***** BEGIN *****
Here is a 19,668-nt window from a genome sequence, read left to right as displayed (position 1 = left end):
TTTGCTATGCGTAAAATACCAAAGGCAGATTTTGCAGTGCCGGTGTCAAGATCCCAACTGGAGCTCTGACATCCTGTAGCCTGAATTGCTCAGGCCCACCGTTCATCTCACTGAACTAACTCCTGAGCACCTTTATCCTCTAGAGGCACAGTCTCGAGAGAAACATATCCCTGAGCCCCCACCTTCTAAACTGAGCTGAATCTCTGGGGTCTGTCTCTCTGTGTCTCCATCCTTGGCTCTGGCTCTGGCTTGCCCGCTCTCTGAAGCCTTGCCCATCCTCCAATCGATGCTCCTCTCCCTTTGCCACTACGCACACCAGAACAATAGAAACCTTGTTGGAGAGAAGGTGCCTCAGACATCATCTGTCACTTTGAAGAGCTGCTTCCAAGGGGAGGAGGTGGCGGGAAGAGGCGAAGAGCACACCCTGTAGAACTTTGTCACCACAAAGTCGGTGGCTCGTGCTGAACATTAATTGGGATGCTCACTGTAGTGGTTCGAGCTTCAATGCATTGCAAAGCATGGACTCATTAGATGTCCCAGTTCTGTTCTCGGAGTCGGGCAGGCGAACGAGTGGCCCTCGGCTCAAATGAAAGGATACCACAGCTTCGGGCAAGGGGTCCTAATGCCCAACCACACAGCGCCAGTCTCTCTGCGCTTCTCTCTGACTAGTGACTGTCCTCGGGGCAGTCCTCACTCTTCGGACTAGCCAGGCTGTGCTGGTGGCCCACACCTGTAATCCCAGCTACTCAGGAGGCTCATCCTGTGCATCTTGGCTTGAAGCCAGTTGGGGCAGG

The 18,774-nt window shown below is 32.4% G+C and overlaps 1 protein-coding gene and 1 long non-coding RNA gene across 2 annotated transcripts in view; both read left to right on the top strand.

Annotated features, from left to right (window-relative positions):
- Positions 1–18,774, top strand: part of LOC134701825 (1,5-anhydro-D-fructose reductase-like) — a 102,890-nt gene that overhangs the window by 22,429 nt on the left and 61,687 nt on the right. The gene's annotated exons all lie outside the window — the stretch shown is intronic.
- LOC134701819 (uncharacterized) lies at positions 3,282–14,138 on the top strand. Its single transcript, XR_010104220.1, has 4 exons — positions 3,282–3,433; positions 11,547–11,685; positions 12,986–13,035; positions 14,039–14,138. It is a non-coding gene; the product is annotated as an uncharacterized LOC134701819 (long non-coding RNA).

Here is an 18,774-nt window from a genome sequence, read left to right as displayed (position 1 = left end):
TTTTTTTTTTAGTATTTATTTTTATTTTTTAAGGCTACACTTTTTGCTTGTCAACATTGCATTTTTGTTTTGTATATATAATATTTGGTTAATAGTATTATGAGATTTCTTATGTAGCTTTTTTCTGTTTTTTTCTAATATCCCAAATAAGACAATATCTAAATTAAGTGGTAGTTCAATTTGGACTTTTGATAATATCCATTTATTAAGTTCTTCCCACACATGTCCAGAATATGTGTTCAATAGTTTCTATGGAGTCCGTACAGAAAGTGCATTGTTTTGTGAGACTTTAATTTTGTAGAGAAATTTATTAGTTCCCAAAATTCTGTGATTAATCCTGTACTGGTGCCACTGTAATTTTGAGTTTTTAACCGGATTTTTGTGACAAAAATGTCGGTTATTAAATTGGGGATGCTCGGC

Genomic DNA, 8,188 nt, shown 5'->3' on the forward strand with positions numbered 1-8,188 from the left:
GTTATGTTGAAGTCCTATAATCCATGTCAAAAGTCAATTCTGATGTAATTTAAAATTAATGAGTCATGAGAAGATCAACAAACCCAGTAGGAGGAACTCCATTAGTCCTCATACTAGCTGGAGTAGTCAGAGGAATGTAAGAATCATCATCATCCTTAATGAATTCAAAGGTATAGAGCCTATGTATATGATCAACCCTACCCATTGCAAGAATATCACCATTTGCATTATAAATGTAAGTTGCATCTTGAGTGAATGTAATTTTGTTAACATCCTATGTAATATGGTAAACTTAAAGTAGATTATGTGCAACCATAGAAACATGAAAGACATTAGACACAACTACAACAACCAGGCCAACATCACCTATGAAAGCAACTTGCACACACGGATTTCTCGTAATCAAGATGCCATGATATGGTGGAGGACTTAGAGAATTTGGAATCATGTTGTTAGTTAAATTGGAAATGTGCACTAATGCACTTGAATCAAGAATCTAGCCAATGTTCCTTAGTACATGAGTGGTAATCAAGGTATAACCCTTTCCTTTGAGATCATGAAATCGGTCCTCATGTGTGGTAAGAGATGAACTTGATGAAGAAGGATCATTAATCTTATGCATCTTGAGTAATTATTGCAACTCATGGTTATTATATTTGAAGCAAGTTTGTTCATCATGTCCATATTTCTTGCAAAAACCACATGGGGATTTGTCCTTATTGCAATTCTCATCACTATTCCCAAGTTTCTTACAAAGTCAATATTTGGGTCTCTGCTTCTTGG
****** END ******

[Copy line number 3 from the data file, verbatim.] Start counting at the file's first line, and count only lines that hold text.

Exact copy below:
The 18,774-nt window shown below is 32.4% G+C and overlaps 1 protein-coding gene and 1 long non-coding RNA gene across 2 annotated transcripts in view; both read left to right on the top strand.